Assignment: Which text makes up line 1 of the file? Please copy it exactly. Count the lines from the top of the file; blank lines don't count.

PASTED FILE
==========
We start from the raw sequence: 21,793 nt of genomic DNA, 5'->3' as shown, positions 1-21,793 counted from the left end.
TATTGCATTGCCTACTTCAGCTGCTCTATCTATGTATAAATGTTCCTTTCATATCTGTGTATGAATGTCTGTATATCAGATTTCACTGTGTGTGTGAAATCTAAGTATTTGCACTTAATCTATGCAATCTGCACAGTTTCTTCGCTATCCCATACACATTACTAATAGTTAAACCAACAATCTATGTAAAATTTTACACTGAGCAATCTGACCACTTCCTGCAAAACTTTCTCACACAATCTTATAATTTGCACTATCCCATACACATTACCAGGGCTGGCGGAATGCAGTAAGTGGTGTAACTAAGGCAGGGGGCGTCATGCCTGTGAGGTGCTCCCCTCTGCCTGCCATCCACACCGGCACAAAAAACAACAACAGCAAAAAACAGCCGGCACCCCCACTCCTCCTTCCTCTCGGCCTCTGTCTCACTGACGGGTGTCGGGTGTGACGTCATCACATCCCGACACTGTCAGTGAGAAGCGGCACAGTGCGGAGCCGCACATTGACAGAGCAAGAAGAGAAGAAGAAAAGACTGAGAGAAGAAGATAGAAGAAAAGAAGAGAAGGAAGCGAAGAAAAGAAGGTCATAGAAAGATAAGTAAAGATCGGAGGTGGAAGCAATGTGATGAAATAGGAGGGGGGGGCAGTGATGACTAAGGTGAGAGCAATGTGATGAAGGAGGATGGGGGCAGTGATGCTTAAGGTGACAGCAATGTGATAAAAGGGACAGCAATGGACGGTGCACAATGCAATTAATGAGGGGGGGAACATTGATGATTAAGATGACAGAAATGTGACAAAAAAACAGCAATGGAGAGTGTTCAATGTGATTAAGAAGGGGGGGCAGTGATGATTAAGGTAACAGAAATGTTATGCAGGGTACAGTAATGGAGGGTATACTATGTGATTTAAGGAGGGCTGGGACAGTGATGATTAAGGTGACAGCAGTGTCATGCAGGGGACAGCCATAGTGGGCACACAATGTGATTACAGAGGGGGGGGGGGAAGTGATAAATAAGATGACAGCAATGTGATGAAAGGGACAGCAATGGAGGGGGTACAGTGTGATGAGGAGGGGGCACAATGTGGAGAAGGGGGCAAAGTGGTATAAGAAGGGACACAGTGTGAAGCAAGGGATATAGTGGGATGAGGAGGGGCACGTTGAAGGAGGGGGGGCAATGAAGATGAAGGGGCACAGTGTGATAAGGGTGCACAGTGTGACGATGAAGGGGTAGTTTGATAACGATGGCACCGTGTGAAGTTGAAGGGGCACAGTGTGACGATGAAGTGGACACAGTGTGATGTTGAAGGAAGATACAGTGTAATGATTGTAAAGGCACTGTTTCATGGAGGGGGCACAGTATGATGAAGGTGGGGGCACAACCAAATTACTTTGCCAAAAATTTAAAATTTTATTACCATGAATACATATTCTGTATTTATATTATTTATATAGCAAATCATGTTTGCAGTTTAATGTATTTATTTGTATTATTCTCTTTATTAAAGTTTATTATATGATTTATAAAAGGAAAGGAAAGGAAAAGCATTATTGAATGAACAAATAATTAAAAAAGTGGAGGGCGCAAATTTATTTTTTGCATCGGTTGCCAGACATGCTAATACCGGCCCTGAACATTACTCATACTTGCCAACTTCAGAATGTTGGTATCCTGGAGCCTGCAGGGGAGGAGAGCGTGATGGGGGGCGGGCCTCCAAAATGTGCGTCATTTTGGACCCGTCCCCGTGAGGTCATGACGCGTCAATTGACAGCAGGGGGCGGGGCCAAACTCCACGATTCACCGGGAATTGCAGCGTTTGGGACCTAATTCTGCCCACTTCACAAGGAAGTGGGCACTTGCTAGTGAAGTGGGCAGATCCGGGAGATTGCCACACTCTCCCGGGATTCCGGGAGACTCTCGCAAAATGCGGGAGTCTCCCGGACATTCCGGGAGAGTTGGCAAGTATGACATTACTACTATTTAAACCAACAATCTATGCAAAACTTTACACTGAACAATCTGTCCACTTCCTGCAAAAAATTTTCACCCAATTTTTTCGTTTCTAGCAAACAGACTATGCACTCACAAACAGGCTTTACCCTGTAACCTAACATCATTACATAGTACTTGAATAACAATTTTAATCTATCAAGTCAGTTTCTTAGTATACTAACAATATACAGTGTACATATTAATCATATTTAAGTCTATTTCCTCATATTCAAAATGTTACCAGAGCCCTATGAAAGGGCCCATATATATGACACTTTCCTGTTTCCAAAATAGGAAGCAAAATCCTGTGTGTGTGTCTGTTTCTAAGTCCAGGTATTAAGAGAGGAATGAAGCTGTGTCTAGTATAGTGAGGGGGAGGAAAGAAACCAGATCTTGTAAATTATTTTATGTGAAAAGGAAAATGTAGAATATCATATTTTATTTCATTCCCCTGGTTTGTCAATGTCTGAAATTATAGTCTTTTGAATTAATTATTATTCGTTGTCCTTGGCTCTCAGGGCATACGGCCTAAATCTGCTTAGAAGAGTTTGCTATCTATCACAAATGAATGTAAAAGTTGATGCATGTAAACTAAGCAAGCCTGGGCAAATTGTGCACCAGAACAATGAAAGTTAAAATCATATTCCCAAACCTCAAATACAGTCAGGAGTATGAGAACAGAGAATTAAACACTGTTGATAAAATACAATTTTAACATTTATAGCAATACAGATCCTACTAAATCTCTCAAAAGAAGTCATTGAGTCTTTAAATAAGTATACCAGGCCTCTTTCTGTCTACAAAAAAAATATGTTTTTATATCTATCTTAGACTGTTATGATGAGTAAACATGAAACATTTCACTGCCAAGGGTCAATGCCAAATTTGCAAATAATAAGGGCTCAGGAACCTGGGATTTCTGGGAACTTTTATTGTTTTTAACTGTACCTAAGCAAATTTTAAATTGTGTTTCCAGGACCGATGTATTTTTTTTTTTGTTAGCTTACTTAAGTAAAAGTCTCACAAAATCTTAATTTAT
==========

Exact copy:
We start from the raw sequence: 21,793 nt of genomic DNA, 5'->3' as shown, positions 1-21,793 counted from the left end.